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J Pers. 2006 Dec;74(6):1527-56.

Personality reflected in a coherent idiosyncratic interplay of intra- and interpersonal self-regulatory processes.

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  • Institute of Psychology, University of Bern, Switzerland.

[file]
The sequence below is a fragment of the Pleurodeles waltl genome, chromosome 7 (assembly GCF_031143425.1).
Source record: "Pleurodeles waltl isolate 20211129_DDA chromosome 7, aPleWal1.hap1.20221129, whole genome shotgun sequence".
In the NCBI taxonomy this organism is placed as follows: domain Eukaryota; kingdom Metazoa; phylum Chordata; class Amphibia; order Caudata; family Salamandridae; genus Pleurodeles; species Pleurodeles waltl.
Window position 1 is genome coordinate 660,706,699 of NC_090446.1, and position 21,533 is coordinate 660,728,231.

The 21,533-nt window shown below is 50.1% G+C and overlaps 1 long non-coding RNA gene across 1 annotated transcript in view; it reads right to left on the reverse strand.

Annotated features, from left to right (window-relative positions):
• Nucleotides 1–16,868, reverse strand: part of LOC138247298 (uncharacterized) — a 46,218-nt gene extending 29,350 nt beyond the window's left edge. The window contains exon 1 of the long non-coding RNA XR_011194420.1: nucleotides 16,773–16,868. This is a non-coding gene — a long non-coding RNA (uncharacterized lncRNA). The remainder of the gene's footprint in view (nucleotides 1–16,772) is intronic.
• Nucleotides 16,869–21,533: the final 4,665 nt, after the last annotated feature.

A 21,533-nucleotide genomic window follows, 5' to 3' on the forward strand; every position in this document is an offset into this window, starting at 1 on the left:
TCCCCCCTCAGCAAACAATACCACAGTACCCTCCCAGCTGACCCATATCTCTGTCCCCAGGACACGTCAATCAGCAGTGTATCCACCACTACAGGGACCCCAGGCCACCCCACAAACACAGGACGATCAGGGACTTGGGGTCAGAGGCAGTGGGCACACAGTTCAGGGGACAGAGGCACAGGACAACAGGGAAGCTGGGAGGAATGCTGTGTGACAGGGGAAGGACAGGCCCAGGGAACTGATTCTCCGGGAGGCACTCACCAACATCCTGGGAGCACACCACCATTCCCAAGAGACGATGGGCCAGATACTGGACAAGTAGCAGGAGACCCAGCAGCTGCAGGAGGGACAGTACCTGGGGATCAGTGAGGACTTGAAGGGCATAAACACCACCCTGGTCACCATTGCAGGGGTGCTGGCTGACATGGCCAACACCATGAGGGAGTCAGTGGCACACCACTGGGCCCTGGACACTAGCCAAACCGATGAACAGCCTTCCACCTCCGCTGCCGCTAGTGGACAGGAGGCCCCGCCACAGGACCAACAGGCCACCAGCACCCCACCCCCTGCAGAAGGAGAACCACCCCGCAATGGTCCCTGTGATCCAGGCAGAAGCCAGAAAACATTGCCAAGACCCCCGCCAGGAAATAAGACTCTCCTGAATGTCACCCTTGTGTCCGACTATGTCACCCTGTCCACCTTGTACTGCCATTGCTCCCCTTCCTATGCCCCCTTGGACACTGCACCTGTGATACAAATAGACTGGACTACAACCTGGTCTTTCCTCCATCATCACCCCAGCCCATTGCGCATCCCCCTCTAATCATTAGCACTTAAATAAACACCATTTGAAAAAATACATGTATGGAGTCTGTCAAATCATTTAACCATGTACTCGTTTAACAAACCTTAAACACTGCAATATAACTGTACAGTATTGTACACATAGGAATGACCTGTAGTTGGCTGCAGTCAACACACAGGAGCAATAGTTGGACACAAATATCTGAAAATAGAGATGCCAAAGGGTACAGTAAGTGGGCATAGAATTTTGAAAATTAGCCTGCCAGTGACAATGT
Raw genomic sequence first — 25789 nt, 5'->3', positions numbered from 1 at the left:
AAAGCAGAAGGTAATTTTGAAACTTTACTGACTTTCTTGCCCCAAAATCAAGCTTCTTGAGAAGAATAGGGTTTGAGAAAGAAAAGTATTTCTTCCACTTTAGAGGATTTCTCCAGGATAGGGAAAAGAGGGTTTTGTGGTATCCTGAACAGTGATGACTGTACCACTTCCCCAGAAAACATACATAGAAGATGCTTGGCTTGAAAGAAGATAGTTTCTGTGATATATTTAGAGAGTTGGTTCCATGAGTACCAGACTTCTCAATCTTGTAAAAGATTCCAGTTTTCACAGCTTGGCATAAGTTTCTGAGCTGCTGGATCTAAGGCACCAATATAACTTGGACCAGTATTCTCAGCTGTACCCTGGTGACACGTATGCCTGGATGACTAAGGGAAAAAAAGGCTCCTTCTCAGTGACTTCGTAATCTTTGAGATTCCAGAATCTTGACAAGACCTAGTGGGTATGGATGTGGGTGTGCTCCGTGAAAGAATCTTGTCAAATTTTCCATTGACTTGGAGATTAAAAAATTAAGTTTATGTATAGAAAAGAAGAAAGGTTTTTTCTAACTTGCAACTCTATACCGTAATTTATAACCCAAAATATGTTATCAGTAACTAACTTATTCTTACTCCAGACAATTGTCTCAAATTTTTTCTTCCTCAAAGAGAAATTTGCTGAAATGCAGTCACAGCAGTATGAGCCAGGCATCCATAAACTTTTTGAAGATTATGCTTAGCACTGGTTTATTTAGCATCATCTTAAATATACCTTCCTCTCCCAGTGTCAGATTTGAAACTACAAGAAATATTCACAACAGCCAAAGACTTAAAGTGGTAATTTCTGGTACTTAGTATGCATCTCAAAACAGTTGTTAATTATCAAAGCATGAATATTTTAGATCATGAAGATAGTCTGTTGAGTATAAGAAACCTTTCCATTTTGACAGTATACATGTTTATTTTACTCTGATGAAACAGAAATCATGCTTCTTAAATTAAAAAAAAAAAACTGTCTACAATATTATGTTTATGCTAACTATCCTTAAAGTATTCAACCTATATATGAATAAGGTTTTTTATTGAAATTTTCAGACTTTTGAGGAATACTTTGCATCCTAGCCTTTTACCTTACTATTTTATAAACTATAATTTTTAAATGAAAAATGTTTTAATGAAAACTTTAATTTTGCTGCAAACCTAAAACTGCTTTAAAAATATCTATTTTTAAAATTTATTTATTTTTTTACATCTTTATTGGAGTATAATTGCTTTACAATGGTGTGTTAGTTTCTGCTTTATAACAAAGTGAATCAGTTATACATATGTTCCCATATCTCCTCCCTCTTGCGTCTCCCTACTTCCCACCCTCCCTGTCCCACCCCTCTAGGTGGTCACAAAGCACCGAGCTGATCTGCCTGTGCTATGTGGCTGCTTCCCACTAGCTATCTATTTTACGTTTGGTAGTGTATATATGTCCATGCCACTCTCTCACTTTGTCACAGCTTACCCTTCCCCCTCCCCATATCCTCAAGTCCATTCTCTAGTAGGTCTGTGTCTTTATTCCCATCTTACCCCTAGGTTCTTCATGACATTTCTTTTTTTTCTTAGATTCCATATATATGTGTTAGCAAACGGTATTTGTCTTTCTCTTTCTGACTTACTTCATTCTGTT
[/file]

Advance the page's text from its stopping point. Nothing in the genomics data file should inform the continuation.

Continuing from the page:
This article discusses a framework that conceptualizes personality in terms of a unique pattern of interacting intra- and interpersonal self-regulatory mechanisms employed in the service of constructing and maintaining a desired self. These personal goals motivate the individuals' self-construction efforts and give direction, organization, and coherence to the self-regulatory dynamics--both within the person and in the social world in which they play out. The framework is illustrated through research on construct validation of the narcissistic personality type and extended by brief applications to dependency and rejection sensitivity to show how it may help us understand the complex signatures that are the expressions of a personality type. It offers a guide for where to look for and how to organize the unique features and idiosyncratic dynamics of different self-construction types and to make sense of their otherwise often seemingly paradoxical expressions. In so doing, the framework speaks to basic goals of personality psychology by providing an approach for capturing trait-like individual differences while simultaneously shedding light on the psychological mechanism that underlies them.

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